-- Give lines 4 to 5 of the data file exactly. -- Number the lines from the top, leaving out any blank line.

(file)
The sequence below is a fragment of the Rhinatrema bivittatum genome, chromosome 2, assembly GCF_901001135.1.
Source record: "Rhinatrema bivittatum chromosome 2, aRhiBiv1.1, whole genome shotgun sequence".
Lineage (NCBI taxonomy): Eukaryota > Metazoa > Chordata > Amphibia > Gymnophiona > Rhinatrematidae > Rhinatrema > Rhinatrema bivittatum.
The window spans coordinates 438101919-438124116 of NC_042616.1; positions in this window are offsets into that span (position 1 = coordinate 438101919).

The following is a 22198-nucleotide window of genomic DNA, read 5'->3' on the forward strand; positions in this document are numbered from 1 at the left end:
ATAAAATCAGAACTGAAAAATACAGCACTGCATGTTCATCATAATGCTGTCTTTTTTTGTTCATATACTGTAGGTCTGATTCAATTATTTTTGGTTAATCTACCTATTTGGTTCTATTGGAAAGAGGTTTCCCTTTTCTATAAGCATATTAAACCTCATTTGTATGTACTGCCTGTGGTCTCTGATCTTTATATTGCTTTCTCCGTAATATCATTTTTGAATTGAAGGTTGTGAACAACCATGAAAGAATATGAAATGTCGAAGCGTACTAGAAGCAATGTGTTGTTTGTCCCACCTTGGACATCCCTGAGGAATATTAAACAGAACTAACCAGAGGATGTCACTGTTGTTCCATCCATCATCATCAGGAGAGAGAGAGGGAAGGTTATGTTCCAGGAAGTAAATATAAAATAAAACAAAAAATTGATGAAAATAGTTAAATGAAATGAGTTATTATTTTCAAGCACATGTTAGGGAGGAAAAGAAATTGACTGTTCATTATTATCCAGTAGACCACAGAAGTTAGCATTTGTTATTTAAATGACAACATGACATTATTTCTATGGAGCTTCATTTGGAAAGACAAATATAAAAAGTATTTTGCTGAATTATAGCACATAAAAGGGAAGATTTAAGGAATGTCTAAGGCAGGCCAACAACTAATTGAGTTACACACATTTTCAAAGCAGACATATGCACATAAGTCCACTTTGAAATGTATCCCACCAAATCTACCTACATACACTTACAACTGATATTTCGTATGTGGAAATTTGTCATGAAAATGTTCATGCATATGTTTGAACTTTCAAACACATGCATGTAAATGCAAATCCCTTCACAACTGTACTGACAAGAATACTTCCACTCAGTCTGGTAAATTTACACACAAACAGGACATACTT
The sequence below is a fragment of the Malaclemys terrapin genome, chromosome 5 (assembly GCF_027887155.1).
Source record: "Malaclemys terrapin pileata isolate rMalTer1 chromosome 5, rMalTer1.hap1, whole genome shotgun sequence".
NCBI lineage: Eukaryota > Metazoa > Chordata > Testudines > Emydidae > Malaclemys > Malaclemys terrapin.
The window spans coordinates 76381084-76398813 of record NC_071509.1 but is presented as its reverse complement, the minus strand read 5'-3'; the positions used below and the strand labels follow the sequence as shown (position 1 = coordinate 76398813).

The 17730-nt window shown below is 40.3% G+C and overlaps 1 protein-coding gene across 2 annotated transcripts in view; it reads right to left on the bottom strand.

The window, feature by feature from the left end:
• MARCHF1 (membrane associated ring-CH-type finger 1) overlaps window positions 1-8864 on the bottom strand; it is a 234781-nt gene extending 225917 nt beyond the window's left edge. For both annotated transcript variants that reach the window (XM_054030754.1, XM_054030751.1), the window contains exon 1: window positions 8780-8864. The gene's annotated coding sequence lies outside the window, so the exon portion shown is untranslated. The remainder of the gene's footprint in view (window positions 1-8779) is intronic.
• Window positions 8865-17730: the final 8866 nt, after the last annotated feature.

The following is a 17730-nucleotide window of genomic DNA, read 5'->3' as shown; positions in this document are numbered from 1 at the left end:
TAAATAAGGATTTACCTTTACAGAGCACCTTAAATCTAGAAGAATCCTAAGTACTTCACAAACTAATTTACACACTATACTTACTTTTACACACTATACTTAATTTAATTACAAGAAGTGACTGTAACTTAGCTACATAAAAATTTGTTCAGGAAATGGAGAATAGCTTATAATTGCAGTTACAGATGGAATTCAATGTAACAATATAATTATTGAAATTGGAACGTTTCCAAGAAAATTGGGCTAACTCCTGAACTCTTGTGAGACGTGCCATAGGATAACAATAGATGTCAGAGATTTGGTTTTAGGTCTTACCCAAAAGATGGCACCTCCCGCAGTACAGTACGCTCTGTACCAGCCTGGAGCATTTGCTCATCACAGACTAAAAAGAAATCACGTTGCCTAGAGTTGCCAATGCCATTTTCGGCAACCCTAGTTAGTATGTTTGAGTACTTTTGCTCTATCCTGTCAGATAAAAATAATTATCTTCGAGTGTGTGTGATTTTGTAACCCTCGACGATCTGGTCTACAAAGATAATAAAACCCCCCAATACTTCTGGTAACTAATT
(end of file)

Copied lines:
The window spans coordinates 438101919-438124116 of NC_042616.1; positions in this window are offsets into that span (position 1 = coordinate 438101919).

The following is a 22198-nucleotide window of genomic DNA, read 5'->3' on the forward strand; positions in this document are numbered from 1 at the left end: